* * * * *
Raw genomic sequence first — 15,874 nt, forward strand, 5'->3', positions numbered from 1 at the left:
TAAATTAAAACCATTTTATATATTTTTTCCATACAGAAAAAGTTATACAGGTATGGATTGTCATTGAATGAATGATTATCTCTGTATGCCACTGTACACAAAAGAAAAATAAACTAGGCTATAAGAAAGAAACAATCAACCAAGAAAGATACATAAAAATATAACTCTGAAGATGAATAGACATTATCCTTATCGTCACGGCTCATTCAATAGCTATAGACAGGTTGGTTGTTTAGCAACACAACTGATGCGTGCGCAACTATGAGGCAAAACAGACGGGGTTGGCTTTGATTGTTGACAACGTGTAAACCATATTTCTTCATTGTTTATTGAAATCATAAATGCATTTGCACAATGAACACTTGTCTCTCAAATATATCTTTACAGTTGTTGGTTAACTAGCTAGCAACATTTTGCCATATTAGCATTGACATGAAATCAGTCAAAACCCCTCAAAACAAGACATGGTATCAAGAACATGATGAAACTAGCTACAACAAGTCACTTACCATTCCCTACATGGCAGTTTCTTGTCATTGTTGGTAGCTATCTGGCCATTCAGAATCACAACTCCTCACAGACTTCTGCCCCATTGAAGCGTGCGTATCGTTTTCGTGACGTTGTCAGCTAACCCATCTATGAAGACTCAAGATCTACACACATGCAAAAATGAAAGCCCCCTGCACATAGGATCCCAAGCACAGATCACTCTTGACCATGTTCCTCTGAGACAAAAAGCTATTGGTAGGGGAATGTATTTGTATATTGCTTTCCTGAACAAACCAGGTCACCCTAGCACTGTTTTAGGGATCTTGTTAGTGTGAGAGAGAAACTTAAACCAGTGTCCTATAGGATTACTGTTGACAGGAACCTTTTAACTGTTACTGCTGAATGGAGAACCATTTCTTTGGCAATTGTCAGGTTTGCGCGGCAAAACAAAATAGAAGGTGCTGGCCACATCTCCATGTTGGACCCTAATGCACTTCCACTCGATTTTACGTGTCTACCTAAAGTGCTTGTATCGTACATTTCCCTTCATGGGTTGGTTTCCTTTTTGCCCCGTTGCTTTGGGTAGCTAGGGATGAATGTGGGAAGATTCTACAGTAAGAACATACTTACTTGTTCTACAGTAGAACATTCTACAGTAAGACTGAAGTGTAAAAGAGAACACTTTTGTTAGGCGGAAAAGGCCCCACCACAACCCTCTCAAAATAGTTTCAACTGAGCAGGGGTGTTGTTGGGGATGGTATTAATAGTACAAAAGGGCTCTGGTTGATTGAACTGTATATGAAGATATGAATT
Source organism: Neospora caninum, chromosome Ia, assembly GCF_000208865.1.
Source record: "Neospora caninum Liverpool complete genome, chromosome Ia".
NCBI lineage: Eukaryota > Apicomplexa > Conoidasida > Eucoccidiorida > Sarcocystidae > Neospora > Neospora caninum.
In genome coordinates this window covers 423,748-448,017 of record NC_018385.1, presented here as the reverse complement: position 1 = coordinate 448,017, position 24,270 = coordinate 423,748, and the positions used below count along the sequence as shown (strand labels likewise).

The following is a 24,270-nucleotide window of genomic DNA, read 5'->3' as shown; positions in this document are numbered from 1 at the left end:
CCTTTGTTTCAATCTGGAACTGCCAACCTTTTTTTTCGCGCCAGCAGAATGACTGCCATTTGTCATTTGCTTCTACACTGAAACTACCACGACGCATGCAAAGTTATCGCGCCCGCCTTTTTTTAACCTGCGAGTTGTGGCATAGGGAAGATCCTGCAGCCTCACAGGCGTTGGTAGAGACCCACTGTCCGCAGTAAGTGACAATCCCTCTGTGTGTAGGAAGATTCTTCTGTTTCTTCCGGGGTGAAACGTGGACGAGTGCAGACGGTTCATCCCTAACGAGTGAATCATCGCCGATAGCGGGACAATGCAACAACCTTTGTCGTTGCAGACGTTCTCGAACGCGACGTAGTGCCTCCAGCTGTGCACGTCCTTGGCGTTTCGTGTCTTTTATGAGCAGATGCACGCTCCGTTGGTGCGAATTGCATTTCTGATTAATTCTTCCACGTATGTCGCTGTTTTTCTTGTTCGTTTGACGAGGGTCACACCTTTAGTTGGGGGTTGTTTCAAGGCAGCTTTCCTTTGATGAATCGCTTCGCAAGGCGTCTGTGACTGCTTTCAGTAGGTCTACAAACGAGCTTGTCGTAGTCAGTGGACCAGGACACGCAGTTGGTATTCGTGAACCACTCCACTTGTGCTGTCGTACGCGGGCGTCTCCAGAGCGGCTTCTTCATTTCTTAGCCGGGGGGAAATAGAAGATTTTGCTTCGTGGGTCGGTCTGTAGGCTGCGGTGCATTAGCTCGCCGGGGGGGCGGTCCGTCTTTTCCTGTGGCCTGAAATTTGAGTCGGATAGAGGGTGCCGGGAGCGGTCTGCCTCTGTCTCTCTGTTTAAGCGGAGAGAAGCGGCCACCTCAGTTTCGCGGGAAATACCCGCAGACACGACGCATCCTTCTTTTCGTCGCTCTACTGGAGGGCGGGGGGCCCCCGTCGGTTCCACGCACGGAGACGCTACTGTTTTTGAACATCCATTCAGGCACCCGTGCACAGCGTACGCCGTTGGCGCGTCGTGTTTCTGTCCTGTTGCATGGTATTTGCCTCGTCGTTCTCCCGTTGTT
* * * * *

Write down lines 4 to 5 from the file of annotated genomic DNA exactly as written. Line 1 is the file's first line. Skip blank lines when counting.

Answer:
Source record: "Neospora caninum Liverpool complete genome, chromosome Ia".
NCBI lineage: Eukaryota > Apicomplexa > Conoidasida > Eucoccidiorida > Sarcocystidae > Neospora > Neospora caninum.